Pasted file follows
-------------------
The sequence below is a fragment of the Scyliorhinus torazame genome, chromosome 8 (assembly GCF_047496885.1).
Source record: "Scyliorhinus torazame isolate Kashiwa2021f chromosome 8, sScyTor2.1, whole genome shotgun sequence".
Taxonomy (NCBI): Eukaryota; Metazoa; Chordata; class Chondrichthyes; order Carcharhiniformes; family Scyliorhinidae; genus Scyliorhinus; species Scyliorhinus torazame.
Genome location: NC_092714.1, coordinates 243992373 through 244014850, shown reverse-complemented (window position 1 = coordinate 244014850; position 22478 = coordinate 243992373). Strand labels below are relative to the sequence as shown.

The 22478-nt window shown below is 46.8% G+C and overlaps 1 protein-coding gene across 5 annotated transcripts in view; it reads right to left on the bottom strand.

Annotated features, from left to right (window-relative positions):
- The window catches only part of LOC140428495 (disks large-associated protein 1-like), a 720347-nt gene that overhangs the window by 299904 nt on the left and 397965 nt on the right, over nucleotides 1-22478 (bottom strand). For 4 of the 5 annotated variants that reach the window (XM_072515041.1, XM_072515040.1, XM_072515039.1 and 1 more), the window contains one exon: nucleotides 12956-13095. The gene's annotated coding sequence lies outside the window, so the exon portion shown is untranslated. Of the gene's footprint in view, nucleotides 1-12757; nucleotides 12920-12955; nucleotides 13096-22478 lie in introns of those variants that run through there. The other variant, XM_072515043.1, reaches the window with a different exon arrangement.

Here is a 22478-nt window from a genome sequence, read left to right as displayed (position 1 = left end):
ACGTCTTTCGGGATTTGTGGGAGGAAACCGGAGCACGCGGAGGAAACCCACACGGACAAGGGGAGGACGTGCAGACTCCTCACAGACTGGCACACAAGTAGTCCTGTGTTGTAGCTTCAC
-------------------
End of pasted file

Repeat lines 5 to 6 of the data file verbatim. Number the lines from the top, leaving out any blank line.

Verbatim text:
The 22478-nt window shown below is 46.8% G+C and overlaps 1 protein-coding gene across 5 annotated transcripts in view; it reads right to left on the bottom strand.

Annotated features, from left to right (window-relative positions):